Simon 10 years ago

Although i agree 100% with the sentiment and the logic of this article it doesn't reflect the fact that buyers bought, developers sold, contracts were signed, toothless RERA failed to regulate as it was mandated to do and the banks were pulled in to finance the majority of all purchases... Ask each entity who is to blame or who is responsible and they will blame each and every other party...but never themselves! In a development that is not completed due to the Developer failing to complete or begin a development...the law should protect the buyer in all instances. That is not to say the buyer should not be responsible for the contract they signed, moreover that they should be protected by law, against the law until the whole mess can be sorted out. It appears the developers in all of this just simply fold, run or the law does everything it can to protect them. RERA is a complete waste of time and the banks...well they do need their money back. Maybe the banks should fight the developers not only get their money back but also assist their own borrowing customers who are indebted to the bank. It is the developer who is at fault. It is the developer who should suffer and have their assets frozen where it can be proven that the developer is not progressing with the development. For all other foreclosure cases, it is unfortunate because economic circumstances are driving the banks to recover their monies so they don't go under. Its a self centred business model...but what do you expect from the banking industry?

His Excellency Dr Paul 10 years ago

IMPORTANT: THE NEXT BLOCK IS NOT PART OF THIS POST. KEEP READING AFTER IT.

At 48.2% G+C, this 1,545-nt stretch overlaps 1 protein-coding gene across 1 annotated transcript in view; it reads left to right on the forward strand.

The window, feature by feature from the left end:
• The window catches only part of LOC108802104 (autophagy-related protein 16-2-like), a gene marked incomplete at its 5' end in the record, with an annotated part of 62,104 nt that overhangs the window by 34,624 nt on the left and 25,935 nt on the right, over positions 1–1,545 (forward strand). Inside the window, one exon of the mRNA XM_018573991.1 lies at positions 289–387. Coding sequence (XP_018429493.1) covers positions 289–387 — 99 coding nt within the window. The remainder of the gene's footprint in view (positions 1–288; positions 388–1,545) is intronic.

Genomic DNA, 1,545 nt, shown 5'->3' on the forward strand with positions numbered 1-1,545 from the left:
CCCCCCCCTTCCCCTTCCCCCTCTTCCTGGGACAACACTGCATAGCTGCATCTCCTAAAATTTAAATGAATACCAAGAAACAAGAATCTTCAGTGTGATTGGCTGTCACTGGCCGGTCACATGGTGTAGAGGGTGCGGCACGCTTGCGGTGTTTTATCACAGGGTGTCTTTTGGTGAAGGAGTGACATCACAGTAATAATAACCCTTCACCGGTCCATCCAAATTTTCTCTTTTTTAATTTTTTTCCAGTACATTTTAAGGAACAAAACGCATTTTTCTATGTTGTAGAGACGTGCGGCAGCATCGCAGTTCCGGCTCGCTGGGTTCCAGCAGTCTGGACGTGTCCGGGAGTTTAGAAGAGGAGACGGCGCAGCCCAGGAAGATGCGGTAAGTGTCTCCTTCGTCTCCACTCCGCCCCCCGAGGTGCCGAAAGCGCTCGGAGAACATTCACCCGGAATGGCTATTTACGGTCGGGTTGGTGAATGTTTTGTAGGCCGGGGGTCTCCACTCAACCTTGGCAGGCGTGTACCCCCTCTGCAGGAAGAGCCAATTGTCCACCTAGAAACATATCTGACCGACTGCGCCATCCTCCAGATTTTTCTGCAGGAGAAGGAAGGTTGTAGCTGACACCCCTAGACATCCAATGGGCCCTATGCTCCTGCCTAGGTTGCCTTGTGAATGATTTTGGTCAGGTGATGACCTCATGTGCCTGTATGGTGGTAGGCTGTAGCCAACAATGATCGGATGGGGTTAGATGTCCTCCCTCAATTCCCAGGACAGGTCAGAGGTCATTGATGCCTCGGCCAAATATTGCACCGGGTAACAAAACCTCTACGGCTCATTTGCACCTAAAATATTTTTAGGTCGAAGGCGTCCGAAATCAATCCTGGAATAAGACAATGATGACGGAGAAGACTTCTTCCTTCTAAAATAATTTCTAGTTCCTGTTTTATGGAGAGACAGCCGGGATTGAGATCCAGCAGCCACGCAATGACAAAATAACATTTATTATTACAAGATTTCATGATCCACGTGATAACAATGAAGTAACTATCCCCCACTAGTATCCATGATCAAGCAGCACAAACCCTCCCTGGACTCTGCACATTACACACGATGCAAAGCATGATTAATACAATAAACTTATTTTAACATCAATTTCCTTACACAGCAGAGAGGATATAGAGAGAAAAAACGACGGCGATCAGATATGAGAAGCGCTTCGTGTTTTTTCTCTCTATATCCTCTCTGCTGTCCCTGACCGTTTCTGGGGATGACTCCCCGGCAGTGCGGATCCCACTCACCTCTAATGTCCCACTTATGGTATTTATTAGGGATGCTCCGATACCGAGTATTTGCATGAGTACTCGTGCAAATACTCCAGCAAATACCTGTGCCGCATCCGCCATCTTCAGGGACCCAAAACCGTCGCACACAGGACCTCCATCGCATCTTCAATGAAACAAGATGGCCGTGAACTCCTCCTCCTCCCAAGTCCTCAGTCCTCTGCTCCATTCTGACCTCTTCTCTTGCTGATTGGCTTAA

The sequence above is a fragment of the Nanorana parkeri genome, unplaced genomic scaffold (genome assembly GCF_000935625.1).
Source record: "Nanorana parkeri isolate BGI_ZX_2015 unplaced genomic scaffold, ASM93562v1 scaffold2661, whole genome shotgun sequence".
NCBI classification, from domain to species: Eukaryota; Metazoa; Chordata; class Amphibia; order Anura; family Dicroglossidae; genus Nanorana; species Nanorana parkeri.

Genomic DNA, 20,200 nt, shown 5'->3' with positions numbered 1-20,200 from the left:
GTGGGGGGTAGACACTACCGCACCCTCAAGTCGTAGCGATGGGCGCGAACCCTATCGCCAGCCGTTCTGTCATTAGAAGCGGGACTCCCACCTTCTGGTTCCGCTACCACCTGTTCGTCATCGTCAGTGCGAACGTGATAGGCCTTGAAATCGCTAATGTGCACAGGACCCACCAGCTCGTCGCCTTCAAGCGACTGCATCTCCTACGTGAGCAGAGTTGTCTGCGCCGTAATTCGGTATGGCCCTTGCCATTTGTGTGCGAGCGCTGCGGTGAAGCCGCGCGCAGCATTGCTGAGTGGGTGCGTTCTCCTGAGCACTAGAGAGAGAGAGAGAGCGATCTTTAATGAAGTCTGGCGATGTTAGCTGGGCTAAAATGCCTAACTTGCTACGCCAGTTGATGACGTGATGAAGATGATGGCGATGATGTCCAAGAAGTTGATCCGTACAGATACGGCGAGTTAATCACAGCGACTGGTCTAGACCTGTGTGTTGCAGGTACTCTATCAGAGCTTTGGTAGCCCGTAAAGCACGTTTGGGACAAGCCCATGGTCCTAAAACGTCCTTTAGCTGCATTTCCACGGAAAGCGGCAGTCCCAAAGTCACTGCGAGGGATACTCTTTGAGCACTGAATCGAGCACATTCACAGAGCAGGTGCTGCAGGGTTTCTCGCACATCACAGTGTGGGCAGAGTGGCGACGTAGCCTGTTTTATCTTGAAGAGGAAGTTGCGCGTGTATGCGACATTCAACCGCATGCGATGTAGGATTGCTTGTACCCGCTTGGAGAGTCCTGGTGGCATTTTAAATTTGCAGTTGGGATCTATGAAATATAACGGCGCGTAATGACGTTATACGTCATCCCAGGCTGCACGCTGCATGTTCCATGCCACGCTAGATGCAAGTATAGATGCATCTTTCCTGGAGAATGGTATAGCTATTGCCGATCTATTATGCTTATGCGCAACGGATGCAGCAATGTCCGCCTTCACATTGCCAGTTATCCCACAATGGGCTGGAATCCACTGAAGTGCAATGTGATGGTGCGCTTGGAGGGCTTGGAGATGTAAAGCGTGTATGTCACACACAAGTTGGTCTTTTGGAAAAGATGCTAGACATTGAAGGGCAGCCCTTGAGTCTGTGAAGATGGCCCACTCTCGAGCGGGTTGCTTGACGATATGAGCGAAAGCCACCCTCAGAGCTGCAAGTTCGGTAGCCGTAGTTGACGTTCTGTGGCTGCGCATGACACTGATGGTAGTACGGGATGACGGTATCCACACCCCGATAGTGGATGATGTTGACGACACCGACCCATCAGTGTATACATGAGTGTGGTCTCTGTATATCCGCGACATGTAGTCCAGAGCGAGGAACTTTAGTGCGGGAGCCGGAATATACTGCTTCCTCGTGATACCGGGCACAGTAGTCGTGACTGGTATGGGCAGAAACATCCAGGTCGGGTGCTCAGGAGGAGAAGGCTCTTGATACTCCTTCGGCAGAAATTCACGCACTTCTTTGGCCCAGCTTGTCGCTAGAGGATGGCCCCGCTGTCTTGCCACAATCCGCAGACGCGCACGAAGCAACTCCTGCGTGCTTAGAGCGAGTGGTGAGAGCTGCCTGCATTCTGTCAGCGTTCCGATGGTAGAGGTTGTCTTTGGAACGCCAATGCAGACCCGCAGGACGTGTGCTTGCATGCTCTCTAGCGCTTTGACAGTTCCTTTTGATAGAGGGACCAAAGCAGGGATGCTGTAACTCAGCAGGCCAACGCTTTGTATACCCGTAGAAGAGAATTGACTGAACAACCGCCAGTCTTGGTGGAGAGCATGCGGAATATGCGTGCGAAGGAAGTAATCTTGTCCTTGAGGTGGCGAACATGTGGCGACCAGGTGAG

"The problem in the UAE is that these checks and balances were virtually impossible to replicate in the early days of the real estate boom, and even today the legal system is still vague in parts and untested." I think this fails to appreciate that there is a fundamental incompatibility between the UAE legal system and property purchases or other major investment in the UAE, especially by foreigners. Laws are passed by decree, normally without public consultation or notice periods, and there is no judicial ability to review and strike down decrees/laws on constitutional grounds. While this can result in very swift and efficient action at times, it poses a risk to anyone investing that the goalposts might move without any warning, and without you having any comeback. The promise of residential visas to property owners being a case in point. It is not to say that one should not do business in the UAE of course (I am still here!). Only that one should properly price in the risks of paying up front for the biggest purchase of your life in a place where you have simply to trust that the seller will deliver, and have virtually no recourse if they don't. It is also a little rich of AB to imply that from 2006 it was clearly a bubble and only amateur investors were buying. Do you really want everyone to go back and look at your archives? Right up until the crash, and beyond, you had a constant stream of articles telling people how Dubai property was a safe and sound investment and would not crash.